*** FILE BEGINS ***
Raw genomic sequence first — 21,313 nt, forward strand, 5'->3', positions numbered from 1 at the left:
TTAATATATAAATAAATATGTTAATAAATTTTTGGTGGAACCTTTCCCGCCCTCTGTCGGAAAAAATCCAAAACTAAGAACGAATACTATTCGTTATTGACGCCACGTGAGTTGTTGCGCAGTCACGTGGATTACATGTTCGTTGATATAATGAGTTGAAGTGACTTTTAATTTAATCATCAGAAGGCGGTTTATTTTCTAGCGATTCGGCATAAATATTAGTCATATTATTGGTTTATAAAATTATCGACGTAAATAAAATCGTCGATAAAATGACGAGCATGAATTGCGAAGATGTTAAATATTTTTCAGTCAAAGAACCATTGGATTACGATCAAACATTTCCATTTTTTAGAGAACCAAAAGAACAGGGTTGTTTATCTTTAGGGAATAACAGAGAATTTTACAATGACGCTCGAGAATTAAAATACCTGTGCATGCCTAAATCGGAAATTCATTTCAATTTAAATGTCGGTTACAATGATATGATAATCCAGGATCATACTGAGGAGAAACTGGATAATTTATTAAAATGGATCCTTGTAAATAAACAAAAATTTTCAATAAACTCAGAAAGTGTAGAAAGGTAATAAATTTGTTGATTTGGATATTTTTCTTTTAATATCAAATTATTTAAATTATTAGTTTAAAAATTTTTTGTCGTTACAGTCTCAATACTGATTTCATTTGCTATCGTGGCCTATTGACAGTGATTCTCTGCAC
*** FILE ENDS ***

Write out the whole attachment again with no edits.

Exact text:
Raw genomic sequence first — 21,313 nt, forward strand, 5'->3', positions numbered from 1 at the left:
TTAATATATAAATAAATATGTTAATAAATTTTTGGTGGAACCTTTCCCGCCCTCTGTCGGAAAAAATCCAAAACTAAGAACGAATACTATTCGTTATTGACGCCACGTGAGTTGTTGCGCAGTCACGTGGATTACATGTTCGTTGATATAATGAGTTGAAGTGACTTTTAATTTAATCATCAGAAGGCGGTTTATTTTCTAGCGATTCGGCATAAATATTAGTCATATTATTGGTTTATAAAATTATCGACGTAAATAAAATCGTCGATAAAATGACGAGCATGAATTGCGAAGATGTTAAATATTTTTCAGTCAAAGAACCATTGGATTACGATCAAACATTTCCATTTTTTAGAGAACCAAAAGAACAGGGTTGTTTATCTTTAGGGAATAACAGAGAATTTTACAATGACGCTCGAGAATTAAAATACCTGTGCATGCCTAAATCGGAAATTCATTTCAATTTAAATGTCGGTTACAATGATATGATAATCCAGGATCATACTGAGGAGAAACTGGATAATTTATTAAAATGGATCCTTGTAAATAAACAAAAATTTTCAATAAACTCAGAAAGTGTAGAAAGGTAATAAATTTGTTGATTTGGATATTTTTCTTTTAATATCAAATTATTTAAATTATTAGTTTAAAAATTTTTTGTCGTTACAGTCTCAATACTGATTTCATTTGCTATCGTGGCCTATTGACAGTGATTCTCTGCAC